ATLANTA, Georgia -- In the world's largest aquarium, where most inhabitants settle for swimming, Nandi soars gracefully through her new home on majestic 9-foot wings.
Nandi was found trapped in a shark net in South Africa and nursed back to health.
The latest marquee attraction at the Georgia Aquarium in Atlanta, Georgia, the young female manta ray made her public debut Monday. And in a 6.3-million-gallon tank full of gentle giants, she's already a crowd favorite.
The Indian Ocean native was discovered caught in nets meant to protect beachgoers from sharks in Durban, South Africa. Nursed back to health at uShaka Marine World, the largest marine park in Africa, Nandi was flown this month to her new home at the Ocean Voyager exhibit.
The Ocean Voyager tank was originally built to house whale sharks, the world's largest fish species. Aquarium officials say her new home should give Nandi plenty of room to grow -- the wingspan of an adult manta ray can grow to 20 feet or more.
It's those wings that give manta rays such grace in the water. The fish, the largest of all ray species, propel their sleek bodies through the ocean with strokes of their enormous wings. Watch Nandi swim through her new home in Atlanta »
Though they look formidable, manta rays are relatively harmless. They have no real teeth and consume food -- normally plankton, small shrimp-like creates called krill, or small fish -- by filtering it through their mouths.
Unlike some other ray species, like the stingray that killed animal adventurer Steve Irwin, manta rays don't have defensive barbs or spines.
The Georgia Aquarium is now just one of four facilities worldwide with a manta ray on display, and the only one in the United States. And lucky for visitors, Nandi is something of a show-off.
"There's no doubt that she doesn't mind the human contact," says aquarium veterinarian Tonya Clauss, who traveled to South Africa and monitored Nandi during the ray's long flight to Atlanta aboard a 747 cargo jet. "I would say she's a bit of a princess and a camera hog."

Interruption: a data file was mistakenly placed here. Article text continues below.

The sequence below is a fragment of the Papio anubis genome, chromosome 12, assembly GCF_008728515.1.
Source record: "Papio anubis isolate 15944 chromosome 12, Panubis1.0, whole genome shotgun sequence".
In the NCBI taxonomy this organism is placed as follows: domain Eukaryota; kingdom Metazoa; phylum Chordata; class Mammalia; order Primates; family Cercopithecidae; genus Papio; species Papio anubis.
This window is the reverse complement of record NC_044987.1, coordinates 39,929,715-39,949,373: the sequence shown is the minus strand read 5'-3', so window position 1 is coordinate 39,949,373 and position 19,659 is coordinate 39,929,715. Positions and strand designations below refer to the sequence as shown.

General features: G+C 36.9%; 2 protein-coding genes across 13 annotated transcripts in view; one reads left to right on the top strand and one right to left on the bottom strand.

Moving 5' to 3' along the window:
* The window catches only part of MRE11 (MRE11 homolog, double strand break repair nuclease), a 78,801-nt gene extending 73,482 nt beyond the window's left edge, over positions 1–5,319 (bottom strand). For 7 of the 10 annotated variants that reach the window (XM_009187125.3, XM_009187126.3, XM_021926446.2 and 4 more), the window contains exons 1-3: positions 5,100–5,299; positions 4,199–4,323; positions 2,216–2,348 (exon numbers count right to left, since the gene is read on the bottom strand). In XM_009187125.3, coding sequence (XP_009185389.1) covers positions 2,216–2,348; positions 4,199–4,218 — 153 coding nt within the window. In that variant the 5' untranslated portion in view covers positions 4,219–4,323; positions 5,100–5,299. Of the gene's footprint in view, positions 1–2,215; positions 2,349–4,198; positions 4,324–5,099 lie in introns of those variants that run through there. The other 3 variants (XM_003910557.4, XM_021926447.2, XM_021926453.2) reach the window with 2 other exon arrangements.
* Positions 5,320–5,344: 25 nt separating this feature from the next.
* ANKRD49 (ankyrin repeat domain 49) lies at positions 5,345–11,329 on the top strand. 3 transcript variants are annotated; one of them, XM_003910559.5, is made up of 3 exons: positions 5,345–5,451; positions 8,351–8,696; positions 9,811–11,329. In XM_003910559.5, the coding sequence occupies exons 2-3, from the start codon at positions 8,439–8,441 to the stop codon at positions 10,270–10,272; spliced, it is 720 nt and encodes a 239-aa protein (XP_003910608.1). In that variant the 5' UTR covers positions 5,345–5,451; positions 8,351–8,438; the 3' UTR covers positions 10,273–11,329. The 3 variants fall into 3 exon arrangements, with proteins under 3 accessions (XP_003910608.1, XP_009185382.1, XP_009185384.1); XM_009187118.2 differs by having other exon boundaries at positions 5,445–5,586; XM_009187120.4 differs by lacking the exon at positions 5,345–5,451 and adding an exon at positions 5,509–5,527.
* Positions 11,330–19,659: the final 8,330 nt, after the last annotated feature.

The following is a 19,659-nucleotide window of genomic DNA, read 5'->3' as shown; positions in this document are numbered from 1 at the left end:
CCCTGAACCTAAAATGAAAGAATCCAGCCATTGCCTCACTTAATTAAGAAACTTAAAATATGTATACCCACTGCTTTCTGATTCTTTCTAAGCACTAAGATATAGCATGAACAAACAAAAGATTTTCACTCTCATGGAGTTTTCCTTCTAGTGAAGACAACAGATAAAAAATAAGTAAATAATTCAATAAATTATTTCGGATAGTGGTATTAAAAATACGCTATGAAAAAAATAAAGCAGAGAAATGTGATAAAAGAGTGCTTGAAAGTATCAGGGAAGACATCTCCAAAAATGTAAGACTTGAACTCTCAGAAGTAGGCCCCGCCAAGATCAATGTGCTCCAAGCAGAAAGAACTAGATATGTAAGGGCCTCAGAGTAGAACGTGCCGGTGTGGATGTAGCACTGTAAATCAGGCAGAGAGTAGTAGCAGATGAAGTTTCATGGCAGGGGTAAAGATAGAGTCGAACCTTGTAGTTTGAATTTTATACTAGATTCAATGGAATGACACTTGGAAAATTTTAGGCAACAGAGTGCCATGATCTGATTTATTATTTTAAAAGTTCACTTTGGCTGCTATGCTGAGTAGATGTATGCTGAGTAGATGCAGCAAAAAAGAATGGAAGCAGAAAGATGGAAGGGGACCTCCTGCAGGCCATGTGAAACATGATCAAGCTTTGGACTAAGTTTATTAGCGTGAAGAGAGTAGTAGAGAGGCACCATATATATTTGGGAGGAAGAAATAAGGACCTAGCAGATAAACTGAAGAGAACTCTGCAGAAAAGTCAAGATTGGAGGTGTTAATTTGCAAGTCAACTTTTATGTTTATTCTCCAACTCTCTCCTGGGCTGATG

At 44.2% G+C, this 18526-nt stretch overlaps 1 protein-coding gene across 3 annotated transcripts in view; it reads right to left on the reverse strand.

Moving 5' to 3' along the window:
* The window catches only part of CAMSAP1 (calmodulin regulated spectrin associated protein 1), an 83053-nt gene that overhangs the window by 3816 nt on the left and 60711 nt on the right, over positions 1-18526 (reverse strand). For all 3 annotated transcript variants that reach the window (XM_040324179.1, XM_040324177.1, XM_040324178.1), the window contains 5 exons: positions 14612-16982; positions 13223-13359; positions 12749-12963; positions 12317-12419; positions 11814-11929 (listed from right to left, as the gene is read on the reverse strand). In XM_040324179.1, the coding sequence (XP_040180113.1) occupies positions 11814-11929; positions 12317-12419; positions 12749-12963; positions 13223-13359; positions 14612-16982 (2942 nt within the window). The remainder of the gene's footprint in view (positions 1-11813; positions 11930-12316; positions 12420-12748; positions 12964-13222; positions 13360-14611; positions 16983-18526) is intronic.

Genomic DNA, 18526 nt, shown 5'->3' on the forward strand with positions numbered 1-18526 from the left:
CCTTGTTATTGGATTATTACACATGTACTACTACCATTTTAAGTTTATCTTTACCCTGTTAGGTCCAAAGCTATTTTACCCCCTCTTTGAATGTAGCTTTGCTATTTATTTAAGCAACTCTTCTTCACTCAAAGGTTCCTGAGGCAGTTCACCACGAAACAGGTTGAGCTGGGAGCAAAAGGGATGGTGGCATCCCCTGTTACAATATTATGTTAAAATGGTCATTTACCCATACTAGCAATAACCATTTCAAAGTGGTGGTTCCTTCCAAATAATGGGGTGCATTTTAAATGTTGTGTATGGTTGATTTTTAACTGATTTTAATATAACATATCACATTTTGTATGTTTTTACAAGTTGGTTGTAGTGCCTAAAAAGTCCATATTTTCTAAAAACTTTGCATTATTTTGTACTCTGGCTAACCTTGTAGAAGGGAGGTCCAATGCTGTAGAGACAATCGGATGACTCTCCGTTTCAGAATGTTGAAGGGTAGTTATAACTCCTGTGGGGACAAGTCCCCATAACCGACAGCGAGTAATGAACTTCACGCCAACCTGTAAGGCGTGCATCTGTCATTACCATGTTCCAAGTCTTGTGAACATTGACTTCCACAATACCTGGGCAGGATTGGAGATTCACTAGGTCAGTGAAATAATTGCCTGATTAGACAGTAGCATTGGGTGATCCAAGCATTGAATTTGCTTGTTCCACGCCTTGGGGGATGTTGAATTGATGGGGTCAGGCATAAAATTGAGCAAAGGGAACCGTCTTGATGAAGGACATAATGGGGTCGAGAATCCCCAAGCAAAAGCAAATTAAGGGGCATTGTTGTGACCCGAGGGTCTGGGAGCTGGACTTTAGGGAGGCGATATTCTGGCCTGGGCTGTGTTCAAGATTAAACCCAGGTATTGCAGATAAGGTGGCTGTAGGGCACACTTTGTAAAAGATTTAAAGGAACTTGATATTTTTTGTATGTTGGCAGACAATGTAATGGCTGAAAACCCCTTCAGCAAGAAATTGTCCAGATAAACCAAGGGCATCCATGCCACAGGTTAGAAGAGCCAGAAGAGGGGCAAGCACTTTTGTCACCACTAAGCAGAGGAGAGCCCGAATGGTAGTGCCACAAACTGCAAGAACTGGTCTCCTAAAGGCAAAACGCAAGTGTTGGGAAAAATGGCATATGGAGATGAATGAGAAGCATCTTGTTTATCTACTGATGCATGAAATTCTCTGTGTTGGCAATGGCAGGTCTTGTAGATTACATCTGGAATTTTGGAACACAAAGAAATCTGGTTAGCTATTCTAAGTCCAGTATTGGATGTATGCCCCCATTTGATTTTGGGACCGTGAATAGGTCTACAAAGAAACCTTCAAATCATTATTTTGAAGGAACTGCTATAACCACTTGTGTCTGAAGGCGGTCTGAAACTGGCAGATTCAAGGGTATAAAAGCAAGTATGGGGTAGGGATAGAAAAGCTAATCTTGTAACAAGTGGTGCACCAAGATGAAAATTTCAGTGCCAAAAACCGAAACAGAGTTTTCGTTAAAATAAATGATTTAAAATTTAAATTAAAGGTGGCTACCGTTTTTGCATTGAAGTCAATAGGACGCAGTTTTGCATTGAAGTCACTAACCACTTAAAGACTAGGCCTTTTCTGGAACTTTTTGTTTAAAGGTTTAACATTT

Nandi is named after the mother of legendary African Zulu King Shaka. Shaka's mother was said to be one of the few who could soothe the king's notorious fits of rage. "When you look at her for a while and watch her swim, she's just a very elegant creature," says Clauss.
Nandi was a very popular attraction at uSkaka Marine World, and Georgia Aquarium CEO Mike Leven says millions more will be able to see the rare fish up close.
"The addition of Nandi ... gives us the opportunity to elevate her as an ambassador for her species," Leven says.
Already 245 pounds and 8 feet across when first rescued, Nandi soon outgrew her 580,000-gallon tank at uSkaka. Clauss says the marine animal community is a close-knit group who together decided Nandi would be better suited for the massive Ocean Voyager exhibit in Atlanta. Follow Nandi's journey from South Africa to Georgia »
By the time she moved, Nandi weighed about 450 pounds and sported a 9-foot wingspan.
Now, even though she shares the tank with four massive whale sharks and hundreds of other fish, she can disappear for several minutes as she makes slow circuits of the tank's perimeter, so there's plenty of room to grow.
It is because of their groundbreaking work with whale sharks that the Georgia Aquarium team earned the confidence of uShaka's executive director, Dr. Mark Penning.
They raised the profile of the whale sharks and Penning hopes they can do the same for the manta ray. "We see this as a perfect opportunity to create an international partnership and continue Nandi's incredible story, raising worldwide awareness about manta rays," Penning says.